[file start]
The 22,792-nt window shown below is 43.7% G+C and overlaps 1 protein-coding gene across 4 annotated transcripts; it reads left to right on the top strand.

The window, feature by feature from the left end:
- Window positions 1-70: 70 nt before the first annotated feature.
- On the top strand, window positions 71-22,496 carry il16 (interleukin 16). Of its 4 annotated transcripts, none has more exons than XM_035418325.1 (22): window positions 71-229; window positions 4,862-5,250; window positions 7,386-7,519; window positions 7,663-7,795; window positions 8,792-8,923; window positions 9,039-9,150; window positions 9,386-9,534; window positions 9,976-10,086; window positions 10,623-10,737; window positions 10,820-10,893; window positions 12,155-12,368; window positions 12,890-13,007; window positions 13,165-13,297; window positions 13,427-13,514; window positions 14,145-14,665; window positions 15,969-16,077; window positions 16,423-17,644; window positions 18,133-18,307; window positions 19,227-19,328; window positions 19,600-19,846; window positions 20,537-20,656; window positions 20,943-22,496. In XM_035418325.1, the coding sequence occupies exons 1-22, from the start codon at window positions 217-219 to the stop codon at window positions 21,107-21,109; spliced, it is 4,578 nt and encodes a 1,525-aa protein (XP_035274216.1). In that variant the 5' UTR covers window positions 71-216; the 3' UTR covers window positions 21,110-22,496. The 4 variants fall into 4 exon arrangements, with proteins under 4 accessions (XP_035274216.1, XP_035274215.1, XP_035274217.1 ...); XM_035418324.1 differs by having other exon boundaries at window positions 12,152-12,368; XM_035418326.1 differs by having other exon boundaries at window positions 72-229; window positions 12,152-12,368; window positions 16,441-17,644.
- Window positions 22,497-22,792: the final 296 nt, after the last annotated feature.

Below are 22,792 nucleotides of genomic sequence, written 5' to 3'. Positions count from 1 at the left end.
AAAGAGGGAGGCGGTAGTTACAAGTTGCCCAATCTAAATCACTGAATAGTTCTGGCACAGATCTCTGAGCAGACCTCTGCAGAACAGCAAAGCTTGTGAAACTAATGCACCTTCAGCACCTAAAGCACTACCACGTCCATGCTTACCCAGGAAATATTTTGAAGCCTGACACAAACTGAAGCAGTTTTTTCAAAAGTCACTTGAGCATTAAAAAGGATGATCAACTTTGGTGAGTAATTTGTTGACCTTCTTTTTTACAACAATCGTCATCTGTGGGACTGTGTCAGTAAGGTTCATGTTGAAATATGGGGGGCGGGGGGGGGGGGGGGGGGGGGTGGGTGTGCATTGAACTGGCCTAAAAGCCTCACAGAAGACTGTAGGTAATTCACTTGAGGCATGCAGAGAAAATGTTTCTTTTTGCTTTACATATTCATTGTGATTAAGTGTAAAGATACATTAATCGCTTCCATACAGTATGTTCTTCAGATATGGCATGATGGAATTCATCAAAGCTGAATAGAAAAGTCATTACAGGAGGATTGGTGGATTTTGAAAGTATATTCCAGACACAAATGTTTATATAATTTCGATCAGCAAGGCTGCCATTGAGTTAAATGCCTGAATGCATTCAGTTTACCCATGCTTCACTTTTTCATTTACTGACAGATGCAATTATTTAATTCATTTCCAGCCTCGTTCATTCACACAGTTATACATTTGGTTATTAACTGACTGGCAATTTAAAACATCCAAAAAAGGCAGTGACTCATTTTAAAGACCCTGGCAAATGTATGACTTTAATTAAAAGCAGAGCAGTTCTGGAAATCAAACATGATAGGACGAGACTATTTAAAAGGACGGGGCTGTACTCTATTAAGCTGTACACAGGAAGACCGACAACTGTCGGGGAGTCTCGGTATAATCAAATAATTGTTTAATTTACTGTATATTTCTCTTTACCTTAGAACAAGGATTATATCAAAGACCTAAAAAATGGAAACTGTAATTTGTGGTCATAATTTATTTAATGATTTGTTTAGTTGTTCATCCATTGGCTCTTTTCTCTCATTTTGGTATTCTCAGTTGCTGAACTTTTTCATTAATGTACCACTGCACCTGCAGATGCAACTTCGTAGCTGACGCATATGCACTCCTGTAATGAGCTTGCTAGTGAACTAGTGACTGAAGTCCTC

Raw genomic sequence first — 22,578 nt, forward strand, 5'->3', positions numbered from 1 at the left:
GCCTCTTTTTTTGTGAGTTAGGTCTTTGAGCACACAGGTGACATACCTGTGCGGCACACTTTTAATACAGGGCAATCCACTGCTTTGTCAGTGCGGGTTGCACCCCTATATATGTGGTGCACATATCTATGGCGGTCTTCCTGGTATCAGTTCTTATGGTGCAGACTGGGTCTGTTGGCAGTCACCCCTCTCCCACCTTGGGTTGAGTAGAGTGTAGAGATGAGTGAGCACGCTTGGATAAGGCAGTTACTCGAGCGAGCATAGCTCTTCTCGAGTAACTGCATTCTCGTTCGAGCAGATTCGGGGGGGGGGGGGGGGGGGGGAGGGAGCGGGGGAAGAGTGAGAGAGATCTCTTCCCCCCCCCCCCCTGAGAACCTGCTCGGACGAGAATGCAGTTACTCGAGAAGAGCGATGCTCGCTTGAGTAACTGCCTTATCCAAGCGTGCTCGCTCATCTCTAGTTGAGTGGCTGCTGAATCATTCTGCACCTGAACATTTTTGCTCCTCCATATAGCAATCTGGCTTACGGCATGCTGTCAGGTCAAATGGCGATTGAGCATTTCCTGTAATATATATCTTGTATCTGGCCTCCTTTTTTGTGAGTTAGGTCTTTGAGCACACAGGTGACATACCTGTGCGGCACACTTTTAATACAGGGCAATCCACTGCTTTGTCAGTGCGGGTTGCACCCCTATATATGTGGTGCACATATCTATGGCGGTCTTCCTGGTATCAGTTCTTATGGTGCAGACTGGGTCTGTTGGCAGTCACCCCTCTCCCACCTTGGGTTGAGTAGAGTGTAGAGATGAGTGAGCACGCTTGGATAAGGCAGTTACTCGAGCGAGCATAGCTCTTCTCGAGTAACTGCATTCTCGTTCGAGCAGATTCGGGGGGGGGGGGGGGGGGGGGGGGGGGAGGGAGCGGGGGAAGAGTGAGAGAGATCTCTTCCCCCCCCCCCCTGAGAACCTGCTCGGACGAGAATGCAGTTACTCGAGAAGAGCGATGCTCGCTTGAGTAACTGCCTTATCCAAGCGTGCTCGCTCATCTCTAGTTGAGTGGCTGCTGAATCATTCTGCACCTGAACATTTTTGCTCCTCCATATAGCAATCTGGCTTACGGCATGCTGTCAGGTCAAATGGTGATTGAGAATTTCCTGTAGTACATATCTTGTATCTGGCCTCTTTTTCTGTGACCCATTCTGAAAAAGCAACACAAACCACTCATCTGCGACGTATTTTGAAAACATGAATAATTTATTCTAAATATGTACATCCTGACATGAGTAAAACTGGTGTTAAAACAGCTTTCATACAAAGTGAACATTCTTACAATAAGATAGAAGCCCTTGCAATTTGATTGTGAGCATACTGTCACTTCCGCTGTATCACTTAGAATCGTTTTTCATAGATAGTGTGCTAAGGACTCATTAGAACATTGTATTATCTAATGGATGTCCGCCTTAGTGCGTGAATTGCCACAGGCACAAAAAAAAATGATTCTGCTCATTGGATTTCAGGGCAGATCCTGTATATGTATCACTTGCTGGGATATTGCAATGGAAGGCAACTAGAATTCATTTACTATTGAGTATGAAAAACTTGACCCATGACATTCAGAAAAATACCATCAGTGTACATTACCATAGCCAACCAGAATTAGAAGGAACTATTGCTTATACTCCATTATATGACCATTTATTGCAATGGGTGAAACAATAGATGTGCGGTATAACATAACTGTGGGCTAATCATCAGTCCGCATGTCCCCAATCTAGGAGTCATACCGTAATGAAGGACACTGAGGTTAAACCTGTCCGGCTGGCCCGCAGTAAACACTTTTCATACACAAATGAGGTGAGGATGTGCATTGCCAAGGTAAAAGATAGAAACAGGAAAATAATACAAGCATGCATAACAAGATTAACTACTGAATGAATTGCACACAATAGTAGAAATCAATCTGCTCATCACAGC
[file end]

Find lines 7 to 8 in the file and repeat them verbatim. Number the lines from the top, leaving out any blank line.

AAAGAGGGAGGCGGTAGTTACAAGTTGCCCAATCTAAATCACTGAATAGTTCTGGCACAGATCTCTGAGCAGACCTCTGCAGAACAGCAAAGCTTGTGAAACTAATGCACCTTCAGCACCTAAAGCACTACCACGTCCATGCTTACCCAGGAAATATTTTGAAGCCTGACACAAACTGAAGCAGTTTTTTCAAAAGTCACTTGAGCATTAAAAAGGATGATCAACTTTGGTGAGTAATTTGTTGACCTTCTTTTTTACAACAATCGTCATCTGTGGGACTGTGTCAGTAAGGTTCATGTTGAAATATGGGGGGCGGGGGGGGGGGGGGGGGGGGGTGGGTGTGCATTGAACTGGCCTAAAAGCCTCACAGAAGACTGTAGGTAATTCACTTGAGGCATGCAGAGAAAATGTTTCTTTTTGCTTTACATATTCATTGTGATTAAGTGTAAAGATACATTAATCGCTTCCATACAGTATGTTCTTCAGATATGGCATGATGGAATTCATCAAAGCTGAATAGAAAAGTCATTACAGGAGGATTGGTGGATTTTGAAAGTATATTCCAGACACAAATGTTTATATAATTTCGATCAGCAAGGCTGCCATTGAGTTAAATGCCTGAATGCATTCAGTTTACCCATGCTTCACTTTTTCATTTACTGACAGATGCAATTATTTAATTCATTTCCAGCCTCGTTCATTCACACAGTTATACATTTGGTTATTAACTGACTGGCAATTTAAAACATCCAAAAAAGGCAGTGACTCATTTTAAAGACCCTGGCAAATGTATGACTTTAATTAAAAGCAGAGCAGTTCTGGAAATCAAACATGATAGGACGAGACTATTTAAAAGGACGGGGCTGTACTCTATTAAGCTGTACACAGGAAGACCGACAACTGTCGGGGAGTCTCGGTATAATCAAATAATTGTTTAATTTACTGTATATTTCTCTTTACCTTAGAACAAGGATTATATCAAAGACCTAAAAAATGGAAACTGTAATTTGTGGTCATAATTTATTTAATGATTTGTTTAGTTGTTCATCCATTGGCTCTTTTCTCTCATTTTGGTATTCTCAGTTGCTGAACTTTTTCATTAATGTACCACTGCACCTGCAGATGCAACTTCGTAGCTGACGCATATGCACTCCTGTAATGAGCTTGCTAGTGAACTAGTGACTGAAGTCCTC

Raw genomic sequence first — 22,578 nt, forward strand, 5'->3', positions numbered from 1 at the left: